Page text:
Like any other element of the bid, the G&A cost element should be based upon a sound estimate. Successful contractors rely in-part upon their cost and accounting records to arrive at an average figure to apply in a new bid to cover G&A. A Contractor’s annual CPA reviews (or audits) reveal the total G&A expenditures, and the total billings … both for the same period. Thus the G&A figure initially appropriate for the new bid is: (total annual G&A ÷ total annual billings (sales)). Of course before bid time this figure should be modified by the contractor’s bid manager(s) to reflect any specific potential contract problems; high river stages, winter weather, the owner’s performance period too short (with potential LDs accruing), the available record of the owner’s litigious inclination, as opposed to negotiations and settlement, etc.

Suppose a contractor’s G&A history averages 15 percent. The contractor has three $1.0 million contracts and one $3.0 million contract currently underway. Initially, conditions and production is good and steady. The three jobs monthly billings average $100,000 each, while the large project is averaging $300,000 per month. Altogether, the contracts are thus funding the home office G&A to the tune of $90,000 per month ($100k * 3 + $300k) * 0.15 = $90,000). Suddenly winter storms arrive prematurely, before the contractor can get the large project’s substructure up from the river bed, producing 50-year flood conditions. The contact contains a clause by which the owner is expected to suspend work without penalty under such conditions, but it refuses. Instead the owner drives the contractor ahead with threats of default termination and by withholding portions of earned funds. Next, heavy snow melt from the mountains arrives, in conjunction with large spring and summer water releases from an upstream dam for irrigation, prolonging dangerously high river working conditions.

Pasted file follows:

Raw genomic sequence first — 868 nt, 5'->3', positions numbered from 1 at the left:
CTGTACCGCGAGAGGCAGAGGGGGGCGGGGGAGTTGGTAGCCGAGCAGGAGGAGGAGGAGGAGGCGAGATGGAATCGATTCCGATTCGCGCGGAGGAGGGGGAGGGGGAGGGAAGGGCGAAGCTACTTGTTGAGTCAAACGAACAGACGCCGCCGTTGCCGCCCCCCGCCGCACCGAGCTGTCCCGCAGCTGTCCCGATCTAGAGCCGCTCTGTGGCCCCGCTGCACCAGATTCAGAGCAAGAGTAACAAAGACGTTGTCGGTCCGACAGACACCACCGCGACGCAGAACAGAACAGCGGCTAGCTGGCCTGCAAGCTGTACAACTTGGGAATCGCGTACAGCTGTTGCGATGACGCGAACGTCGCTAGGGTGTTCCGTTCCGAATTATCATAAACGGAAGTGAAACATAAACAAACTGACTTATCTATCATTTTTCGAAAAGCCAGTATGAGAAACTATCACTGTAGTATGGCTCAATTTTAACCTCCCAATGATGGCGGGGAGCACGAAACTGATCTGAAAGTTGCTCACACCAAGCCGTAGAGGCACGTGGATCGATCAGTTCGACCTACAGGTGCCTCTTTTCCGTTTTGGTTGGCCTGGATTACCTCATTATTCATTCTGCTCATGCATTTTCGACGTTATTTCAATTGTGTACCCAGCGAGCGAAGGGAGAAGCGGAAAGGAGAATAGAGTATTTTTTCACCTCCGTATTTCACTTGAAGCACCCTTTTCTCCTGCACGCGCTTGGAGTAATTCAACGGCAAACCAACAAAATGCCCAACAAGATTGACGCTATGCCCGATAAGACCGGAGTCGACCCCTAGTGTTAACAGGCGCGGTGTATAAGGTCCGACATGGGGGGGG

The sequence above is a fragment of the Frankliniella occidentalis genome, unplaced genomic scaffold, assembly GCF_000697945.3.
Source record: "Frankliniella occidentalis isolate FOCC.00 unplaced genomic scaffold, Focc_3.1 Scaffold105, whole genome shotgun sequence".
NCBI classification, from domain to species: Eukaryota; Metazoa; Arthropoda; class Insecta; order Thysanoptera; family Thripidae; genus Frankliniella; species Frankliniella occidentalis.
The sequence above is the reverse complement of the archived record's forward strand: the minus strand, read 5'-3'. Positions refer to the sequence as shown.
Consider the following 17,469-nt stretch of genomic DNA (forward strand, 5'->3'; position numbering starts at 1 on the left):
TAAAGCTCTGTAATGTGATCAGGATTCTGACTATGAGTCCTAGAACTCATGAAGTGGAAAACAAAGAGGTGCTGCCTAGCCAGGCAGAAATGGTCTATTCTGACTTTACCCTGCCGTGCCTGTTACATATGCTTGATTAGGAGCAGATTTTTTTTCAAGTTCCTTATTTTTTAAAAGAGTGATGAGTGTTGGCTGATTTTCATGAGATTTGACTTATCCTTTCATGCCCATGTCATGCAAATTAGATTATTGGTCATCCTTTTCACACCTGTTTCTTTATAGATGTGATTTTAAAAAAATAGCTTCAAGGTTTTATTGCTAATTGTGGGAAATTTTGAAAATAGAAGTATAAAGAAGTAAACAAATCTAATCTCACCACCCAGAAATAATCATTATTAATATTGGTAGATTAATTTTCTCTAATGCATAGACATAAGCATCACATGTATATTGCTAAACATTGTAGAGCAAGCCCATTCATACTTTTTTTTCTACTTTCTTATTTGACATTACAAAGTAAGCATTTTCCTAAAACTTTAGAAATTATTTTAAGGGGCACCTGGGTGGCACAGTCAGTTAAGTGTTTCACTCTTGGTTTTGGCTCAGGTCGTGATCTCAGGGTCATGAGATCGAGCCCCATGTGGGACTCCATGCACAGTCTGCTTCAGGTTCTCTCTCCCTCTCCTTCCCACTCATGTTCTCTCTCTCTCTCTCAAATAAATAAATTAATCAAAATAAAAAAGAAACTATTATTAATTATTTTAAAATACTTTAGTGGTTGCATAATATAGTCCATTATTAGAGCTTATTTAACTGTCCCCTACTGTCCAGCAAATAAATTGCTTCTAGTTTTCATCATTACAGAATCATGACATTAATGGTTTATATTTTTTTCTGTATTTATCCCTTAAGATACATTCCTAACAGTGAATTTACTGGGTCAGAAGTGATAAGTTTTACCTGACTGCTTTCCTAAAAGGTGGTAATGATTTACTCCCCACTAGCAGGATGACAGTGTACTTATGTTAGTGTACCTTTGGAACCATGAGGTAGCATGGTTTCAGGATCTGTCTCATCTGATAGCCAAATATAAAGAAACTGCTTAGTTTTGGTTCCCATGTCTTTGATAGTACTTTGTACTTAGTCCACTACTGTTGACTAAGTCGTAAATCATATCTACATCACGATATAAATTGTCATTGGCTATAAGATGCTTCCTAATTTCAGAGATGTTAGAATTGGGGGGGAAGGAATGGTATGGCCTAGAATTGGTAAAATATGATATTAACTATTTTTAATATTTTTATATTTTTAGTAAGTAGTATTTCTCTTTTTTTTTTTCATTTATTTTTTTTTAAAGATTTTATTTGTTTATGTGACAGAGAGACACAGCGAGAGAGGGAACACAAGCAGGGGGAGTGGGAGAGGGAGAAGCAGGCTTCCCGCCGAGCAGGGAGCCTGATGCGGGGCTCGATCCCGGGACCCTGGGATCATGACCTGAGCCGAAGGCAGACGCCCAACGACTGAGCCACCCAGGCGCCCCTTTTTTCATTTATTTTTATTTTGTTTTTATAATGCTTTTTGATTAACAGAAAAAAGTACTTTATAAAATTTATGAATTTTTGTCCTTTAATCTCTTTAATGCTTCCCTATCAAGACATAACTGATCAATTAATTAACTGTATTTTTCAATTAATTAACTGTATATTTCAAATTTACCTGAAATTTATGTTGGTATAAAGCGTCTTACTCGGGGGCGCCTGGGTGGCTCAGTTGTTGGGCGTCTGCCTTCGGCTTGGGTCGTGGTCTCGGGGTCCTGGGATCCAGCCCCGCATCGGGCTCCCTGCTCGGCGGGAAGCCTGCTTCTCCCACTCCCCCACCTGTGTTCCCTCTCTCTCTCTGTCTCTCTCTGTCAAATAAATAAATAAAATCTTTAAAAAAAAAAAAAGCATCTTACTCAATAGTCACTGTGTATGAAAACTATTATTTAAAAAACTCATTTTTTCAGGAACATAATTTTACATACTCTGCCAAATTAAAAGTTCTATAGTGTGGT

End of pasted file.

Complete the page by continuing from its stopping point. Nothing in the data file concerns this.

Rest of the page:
The contract ends up a year later complete but three months late, with the owner in possession of $500,000 of the contractor’s earnings. This happened by way of a combination of liquidated damages at $4,000/day and other wrongfully withheld earnings, with the final cost about $1.0 million over budget; and the contractor needing $750,000 just to be dead broke.

Much more could be told but two things become painfully obvious: